The key is changing your mindset through mini-habits to put wealth building systems in place. Once they are in place, and you have positive momentum, the results will start stacking up quickly.
Here is what I do and recommend:
1) Track everything finance related. Look at your monthly budget. Income vs. expenses. Make small monthly goals to reduce expenses and save extra money. The good news is its never been easier to do this. Personal Capital is a secure website that tracks everything for you, and gives you insights into where you can improve.
2) Set up automated, monthly investments into your brokerage and/or retirement accounts. With the US stock market at all time highs, it is not a good idea to plow 100% of your position in at one time. Use a consistent dollar-cost averaging system of buying weekly, monthly, or quarterly.
3) Make a plan with your asset allocation. Now more than ever its important to get your money working for you. The key is finding a combination of risk/reward that makes sense. The only way to mitigate risk is to have a portfolio diversified among many asset classes. Large and small companies. US and international. Include REITs if youre in a tax-deferred account. Include bonds to add stability (especially if you are above age 40). RootofGood has a great post to get you started on sample asset allocation strategies. My earlier post on index funds will give you a look into how fund expenses can affect returns over time.
4) Create a plan for passive income generation. Interest rates are low, but there are still options out there. Online savings accounts are offering yields near 1%. Also, take a look at peer-to-peer lending.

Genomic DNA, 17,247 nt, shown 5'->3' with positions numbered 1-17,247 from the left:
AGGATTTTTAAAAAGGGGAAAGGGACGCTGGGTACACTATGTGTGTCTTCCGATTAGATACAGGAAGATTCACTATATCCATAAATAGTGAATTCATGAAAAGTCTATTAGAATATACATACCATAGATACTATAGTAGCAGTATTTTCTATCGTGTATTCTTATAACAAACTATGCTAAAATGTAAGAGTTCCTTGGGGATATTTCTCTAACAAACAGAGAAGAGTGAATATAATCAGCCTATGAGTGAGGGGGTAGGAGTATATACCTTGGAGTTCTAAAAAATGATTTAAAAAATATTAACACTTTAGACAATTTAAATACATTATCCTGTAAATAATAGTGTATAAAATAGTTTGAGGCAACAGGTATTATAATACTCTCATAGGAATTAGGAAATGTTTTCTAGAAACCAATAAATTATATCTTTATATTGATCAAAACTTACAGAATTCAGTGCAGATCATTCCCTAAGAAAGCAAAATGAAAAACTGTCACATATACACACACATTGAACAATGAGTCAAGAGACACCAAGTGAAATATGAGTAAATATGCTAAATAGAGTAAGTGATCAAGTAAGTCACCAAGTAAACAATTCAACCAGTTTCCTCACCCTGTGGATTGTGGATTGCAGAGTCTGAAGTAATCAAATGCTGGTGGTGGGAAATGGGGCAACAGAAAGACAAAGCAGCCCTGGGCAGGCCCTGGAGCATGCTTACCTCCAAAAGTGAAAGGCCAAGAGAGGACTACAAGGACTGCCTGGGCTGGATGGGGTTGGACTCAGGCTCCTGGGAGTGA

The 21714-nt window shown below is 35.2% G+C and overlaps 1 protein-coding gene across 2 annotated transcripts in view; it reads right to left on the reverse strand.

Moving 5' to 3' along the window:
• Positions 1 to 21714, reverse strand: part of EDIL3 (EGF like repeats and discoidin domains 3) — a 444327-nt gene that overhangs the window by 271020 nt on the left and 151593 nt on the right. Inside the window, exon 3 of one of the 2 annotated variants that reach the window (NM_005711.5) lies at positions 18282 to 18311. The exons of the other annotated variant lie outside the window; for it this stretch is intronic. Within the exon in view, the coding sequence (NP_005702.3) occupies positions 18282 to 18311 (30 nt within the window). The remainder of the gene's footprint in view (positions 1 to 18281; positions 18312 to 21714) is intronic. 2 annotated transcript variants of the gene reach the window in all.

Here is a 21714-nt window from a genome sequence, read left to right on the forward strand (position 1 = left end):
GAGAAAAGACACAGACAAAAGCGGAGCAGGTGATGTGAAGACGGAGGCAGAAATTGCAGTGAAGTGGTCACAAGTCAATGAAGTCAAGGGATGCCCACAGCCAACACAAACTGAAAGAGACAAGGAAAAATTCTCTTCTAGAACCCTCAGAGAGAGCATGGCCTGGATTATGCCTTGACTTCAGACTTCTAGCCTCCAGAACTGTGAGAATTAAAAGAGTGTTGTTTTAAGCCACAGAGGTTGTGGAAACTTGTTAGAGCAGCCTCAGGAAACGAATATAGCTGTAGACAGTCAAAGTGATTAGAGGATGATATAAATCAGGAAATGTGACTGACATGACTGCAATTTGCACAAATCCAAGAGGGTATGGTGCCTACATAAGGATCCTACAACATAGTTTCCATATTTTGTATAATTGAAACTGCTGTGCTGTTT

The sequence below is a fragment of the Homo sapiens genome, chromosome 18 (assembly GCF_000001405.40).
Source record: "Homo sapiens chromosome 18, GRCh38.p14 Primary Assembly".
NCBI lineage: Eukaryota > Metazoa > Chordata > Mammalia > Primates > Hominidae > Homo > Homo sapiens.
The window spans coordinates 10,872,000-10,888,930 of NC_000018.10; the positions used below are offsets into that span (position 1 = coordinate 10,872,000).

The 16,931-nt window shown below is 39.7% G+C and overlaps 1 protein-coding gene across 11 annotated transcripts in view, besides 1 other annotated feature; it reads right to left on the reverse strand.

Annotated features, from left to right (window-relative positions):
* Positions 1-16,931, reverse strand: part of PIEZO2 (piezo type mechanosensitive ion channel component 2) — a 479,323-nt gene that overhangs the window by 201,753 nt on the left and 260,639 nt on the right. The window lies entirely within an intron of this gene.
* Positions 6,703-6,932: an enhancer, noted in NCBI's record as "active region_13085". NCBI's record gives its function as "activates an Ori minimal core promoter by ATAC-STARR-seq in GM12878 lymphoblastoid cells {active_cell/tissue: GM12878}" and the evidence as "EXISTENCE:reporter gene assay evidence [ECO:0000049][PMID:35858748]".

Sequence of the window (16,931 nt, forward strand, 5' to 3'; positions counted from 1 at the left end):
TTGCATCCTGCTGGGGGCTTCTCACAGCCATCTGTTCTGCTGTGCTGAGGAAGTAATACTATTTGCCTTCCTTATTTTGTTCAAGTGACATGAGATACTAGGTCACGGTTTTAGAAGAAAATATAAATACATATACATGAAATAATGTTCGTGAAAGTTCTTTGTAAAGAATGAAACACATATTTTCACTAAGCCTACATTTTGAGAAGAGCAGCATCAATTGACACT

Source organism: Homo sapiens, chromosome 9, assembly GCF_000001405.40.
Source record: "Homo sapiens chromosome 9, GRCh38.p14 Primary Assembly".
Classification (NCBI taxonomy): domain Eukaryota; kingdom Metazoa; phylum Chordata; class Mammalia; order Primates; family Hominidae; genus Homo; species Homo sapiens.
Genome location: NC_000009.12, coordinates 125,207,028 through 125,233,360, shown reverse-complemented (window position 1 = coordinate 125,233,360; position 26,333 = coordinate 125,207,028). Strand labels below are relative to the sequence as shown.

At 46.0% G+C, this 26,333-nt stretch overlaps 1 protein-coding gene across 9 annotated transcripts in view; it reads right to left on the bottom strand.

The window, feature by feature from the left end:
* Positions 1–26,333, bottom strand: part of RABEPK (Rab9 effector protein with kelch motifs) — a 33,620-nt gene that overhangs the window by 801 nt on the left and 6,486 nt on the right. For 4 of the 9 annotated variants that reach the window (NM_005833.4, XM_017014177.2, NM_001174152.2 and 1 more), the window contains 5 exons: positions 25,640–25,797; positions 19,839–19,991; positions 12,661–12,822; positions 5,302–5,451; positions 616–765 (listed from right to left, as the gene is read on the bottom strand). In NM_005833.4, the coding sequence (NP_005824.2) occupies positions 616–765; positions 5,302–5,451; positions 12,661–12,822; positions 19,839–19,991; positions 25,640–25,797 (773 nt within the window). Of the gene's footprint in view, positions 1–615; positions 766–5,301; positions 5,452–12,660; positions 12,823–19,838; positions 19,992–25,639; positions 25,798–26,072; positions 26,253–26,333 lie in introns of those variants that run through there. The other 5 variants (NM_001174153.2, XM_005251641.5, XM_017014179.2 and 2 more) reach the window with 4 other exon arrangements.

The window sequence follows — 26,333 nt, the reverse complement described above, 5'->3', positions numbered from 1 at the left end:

5) Prioritize paying off high-interest debts. This has to be at the top of the list. Although it is tempting to invest that money and put the power of compounding returns to work, the power of compounding expenses is just as powerful. Im not talking about your primary mortgage here. I mean credit card debt, car loans, student loan debt, or any personal loan that isnt tied to an appreciating asset. I do believe in working to pay down your mortgage, but there are some structural incentives tied to home-ownership and holding that primary mortgage, specifically tax wise.
Iâ€™m constantly looking for new income streams and investments. I read dozens of books a year. I read financial websites and blogs daily. I hear a lot of ideas, but my experience tells me if its too complicated, its probably not worth doing.
I have a system that works for me, and I can live with it. Can it be improved? Surely, and thatâ€™s why Iâ€™m always looking. But while Iâ€™m quick to look at new ideas, I take my time before jumping in.
This brings me to my final point, which is about the nature of Wall Street. Wall Street and the financial media constantly tries to convince us that our investments need to be what I call in motion. They tell us why we need to be in this hot stock or sector, or why we need to get out of another. But if you step back and look objectively, you can see that they make their living based on our motion, not in our results.
So come up with a plan that works for you, and stick to it. Track your progress. Youâ€™ll be surprised that the results!I have two quotes that sum this up nicely. The first is from Warren Buffett. He said Returns decrease as motion increases. The second is from Vanguard founder John Bogle. Time is your friend. Impulse is your enemy.
Readers: What do you use in your wealth building plan?